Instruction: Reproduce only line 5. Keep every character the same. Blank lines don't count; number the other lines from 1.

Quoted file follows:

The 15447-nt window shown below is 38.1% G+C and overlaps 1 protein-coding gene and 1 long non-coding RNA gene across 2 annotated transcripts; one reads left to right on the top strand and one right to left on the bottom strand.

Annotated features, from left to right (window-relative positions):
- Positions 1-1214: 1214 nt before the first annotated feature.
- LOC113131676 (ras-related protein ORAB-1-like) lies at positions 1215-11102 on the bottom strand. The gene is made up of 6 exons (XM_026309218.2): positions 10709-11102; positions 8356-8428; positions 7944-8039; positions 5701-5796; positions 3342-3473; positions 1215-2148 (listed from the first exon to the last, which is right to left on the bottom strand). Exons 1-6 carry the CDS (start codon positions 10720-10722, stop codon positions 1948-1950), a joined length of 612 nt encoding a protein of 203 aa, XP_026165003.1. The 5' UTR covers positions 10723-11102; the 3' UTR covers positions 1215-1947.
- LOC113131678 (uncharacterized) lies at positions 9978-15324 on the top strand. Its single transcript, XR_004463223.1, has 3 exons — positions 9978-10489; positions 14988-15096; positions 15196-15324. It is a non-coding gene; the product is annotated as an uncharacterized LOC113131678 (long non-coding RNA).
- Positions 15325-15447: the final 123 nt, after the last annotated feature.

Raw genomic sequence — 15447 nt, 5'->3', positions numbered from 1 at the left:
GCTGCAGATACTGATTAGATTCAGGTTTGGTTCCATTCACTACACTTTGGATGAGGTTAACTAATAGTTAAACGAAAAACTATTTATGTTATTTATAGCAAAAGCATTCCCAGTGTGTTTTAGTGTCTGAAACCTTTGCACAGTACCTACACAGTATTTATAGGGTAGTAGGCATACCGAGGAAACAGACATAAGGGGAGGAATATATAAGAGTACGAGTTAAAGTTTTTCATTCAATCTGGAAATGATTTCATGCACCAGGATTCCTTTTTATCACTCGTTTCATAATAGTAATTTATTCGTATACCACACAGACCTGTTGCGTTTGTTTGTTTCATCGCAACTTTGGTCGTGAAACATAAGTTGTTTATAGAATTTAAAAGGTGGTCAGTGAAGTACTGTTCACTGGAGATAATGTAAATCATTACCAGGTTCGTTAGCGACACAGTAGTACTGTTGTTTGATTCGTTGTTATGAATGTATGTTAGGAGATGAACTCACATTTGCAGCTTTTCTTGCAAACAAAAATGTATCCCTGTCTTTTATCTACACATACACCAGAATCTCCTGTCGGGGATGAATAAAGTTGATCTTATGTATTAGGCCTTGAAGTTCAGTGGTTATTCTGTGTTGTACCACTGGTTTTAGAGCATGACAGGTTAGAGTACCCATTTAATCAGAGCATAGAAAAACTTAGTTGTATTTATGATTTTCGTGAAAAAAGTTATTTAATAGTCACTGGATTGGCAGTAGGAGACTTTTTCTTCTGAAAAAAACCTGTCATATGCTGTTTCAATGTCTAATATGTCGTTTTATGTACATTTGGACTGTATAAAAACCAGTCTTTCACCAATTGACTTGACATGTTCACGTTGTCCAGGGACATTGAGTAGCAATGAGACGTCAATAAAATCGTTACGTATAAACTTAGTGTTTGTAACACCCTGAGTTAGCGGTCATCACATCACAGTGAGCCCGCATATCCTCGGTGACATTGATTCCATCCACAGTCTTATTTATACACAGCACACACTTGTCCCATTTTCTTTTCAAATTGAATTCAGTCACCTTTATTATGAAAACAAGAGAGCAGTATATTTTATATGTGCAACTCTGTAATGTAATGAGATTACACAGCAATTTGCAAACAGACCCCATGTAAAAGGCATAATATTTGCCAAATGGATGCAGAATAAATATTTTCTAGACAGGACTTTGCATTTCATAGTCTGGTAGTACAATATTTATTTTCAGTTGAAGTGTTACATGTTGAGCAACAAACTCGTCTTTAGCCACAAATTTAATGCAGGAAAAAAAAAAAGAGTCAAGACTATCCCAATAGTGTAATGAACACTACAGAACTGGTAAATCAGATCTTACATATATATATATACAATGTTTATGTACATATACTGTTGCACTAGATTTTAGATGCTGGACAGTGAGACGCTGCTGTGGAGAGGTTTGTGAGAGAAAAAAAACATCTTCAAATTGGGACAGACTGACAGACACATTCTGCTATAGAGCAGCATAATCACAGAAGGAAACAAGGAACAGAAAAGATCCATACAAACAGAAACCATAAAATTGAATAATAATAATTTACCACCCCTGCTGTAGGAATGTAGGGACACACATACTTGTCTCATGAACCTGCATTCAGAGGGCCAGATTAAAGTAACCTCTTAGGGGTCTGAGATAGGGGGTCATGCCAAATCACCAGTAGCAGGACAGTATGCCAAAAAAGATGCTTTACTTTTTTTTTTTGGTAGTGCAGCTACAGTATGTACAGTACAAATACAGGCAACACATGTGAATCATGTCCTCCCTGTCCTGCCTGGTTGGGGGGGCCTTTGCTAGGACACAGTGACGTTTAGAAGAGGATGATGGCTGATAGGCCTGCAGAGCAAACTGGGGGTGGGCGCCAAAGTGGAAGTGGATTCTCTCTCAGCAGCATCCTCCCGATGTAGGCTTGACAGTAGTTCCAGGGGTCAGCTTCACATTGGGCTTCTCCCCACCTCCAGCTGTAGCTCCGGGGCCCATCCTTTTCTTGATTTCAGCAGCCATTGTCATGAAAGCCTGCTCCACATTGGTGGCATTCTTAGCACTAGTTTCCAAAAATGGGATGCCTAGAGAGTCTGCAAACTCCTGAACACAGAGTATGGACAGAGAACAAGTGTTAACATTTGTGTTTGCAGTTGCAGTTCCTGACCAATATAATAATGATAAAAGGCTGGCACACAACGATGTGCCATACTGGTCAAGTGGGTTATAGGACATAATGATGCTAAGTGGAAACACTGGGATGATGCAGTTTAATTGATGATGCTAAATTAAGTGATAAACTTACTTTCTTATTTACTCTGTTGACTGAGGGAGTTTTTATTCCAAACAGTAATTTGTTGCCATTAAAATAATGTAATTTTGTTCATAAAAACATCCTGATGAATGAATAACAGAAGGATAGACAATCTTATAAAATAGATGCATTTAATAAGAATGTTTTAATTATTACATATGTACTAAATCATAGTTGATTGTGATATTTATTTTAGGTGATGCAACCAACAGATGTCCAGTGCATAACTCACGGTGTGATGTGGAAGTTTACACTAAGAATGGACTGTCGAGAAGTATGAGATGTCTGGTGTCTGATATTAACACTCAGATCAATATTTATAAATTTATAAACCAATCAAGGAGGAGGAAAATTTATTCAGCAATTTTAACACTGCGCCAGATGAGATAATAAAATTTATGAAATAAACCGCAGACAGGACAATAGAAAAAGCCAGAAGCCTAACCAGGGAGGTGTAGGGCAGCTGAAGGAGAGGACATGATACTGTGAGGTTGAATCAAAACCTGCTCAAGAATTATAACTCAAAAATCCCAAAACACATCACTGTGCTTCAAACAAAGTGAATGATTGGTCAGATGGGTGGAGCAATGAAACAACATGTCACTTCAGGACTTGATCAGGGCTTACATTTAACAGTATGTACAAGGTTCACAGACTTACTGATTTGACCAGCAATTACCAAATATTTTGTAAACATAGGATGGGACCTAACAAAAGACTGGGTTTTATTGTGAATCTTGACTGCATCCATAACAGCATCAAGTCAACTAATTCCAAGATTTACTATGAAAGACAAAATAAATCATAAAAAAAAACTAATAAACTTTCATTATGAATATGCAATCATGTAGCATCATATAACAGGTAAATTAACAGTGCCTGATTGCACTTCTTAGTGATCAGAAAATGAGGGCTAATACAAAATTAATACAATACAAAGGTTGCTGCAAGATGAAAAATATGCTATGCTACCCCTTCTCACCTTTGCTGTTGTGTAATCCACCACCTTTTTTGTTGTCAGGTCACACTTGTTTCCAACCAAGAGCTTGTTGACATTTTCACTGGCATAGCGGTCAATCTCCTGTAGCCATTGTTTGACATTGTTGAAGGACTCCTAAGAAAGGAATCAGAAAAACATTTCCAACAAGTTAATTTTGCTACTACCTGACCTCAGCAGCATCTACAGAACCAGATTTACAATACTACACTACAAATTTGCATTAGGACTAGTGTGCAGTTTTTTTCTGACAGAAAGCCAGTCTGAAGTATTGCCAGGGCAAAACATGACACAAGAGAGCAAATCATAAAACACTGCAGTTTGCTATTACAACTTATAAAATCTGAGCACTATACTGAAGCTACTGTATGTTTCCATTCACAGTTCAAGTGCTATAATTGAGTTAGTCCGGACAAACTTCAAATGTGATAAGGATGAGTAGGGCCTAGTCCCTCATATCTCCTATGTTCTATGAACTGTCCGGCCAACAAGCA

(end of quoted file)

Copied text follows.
- LOC113131678 (uncharacterized) lies at positions 9978-15324 on the top strand. Its single transcript, XR_004463223.1, has 3 exons — positions 9978-10489; positions 14988-15096; positions 15196-15324. It is a non-coding gene; the product is annotated as an uncharacterized LOC113131678 (long non-coding RNA).